The main photochemical reaction between UVB and DNA is absorption by pyrimidine bases, leading to the formation of two individual DNA photoproducts, cyclobutane pyrimidine dimers and 6-4 photoproducts (Figure 2). Photoproducts form at dipyrimidine sites (CC, CT, TT, TC), upon absorption of UVB. This predominantly occurs at sites containing a thymine, with TC and TT being more photoreactive. The resulting photoproduct creates a bulky lesion that distorts the DNA helix, creating adducts that can halt transcription and DNA replication (Figure 2) [11,12].

6-4 Photoproducts (6-4 PPs) are formed when UV reacts with the carbonyl group and double carbon bond in adjacent pyrimidines. This leads to an excited state and unstable oxetane, which is spontaneously rearranged to form a 6-4 PP [1]. These lesions are not believed to play a significant role in UV carcinogenesis, as they are removed with high efficiency [13]. Cyclobutane pyrimidine dimers (CPDs) are formed when UV induces the formation of additional covalent bonds between pyrimidine bases by reacting with double carbon bonds. The major type of CPD (TT) is formed approximately ten-times higher than that of the corresponding TT 6-4 PP, making CPDs the major photoproduct of UVB radiation. While the helix distortion created by 6-4 PPs is greater, CPDs are removed slower and are more mutagenic, being responsible for 80% of UVB mutations [1,14,15].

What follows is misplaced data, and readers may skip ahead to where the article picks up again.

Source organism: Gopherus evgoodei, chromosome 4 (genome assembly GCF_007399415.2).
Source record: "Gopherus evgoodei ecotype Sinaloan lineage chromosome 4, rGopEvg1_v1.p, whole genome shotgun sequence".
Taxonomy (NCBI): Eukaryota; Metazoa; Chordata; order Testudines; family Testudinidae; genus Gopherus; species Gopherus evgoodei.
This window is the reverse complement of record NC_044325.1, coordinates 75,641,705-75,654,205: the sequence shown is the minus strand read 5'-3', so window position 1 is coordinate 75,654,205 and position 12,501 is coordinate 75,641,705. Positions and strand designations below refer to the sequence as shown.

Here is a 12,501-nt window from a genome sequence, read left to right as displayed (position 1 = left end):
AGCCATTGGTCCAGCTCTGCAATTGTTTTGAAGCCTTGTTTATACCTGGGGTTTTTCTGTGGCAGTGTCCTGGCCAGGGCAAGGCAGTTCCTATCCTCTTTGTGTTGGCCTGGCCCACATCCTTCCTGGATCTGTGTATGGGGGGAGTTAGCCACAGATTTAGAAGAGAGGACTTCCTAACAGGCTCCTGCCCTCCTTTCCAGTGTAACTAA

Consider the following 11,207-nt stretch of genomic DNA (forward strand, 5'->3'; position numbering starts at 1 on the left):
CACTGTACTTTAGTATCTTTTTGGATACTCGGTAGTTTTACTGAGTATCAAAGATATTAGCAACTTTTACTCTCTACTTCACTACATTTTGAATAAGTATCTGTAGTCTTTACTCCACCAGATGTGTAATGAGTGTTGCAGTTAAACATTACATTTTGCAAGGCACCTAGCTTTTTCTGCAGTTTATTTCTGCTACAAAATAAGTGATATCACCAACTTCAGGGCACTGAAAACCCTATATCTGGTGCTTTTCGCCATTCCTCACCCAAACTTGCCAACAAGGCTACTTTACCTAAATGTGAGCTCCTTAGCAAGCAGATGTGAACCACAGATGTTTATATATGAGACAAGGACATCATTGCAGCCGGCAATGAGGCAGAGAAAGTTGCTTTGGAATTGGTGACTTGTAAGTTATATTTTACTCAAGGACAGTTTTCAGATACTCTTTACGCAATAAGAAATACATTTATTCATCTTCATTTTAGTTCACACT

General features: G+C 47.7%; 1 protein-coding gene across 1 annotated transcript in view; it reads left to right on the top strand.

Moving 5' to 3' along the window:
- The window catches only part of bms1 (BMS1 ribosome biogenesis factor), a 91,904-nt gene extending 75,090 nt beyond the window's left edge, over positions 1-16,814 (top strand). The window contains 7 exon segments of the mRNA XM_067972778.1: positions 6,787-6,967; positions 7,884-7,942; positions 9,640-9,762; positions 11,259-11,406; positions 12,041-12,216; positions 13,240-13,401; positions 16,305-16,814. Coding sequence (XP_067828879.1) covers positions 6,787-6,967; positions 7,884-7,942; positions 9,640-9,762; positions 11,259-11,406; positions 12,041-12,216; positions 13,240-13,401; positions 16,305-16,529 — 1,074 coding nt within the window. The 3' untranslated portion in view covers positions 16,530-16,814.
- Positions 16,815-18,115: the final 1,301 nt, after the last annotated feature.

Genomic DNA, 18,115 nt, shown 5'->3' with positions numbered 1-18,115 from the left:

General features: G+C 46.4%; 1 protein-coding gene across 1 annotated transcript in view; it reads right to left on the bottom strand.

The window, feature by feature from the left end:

If unrepaired, UVB-induced DNA photoproducts can lead to mutations, most frequently C>T or CC>TT transitions. These are commonly referred to as UV fingerprint mutations, as they are the most specific mutation caused by UV, being rarely found in internal organs [16]. The exact mechanisms of how photoproducts lead to these UV fingerprint mutations are still unclear; however, it has been hypothesised that two pathways may exist. Mutations may be introduced when damaged DNA is replicated and translesion polymerase incorrectly replicates the pyrimidine base. Even though TT photoproducts are the most common, translesion polymerases, such as DNA polymerase η, can correctly replicate these bases, leading to a low mutation frequency [17,18]. The other pathway involves the deamination of 5-methylcytosine within CPDs leading to C>T transitions. Studies have shown that dipyrimidine sites containing 5-methylcytosine are 15-times more predisposed to CPD formation after UVB [19,20] and that deamination of these cytosines occurs at a significant rate [21]. Therefore, it is hypothesised that CPDs containing cytosine are susceptible to spontaneous deamination, which results in a C>T or CC>TT transition.

2. Ultraviolet Radiation and Melanoma

One hallmark feature of melanoma is development as a consequence of chronic UV exposure (reviewed in [22]). Both the incidence and mortality rates for melanoma are increasing rapidly worldwide. Incidence rates in Australia are amongst the highest in the world [23] and account for around 10% of all cancer cases in Australia [24]. It is the most common cancer in young Australians aged between 15 and 54 years [24]. Due to its aggressive nature and extreme resistance to chemotherapy treatments, there are very few effective treatments once melanoma has metastasised [25]. Therefore, survival for invasive melanoma is only 15%, making it a major clinical problem [26,27]. It is generally accepted that the two main factors in melanoma development are genetics and sun exposure [28]. However, while epidemiological data supports the undeniable causative link between melanoma and ultraviolet (UV) radiation, the exact molecular mechanisms are not completely understood [2,29].

3. Fingerprint Mutations Suggest a Role for UVB in Melanoma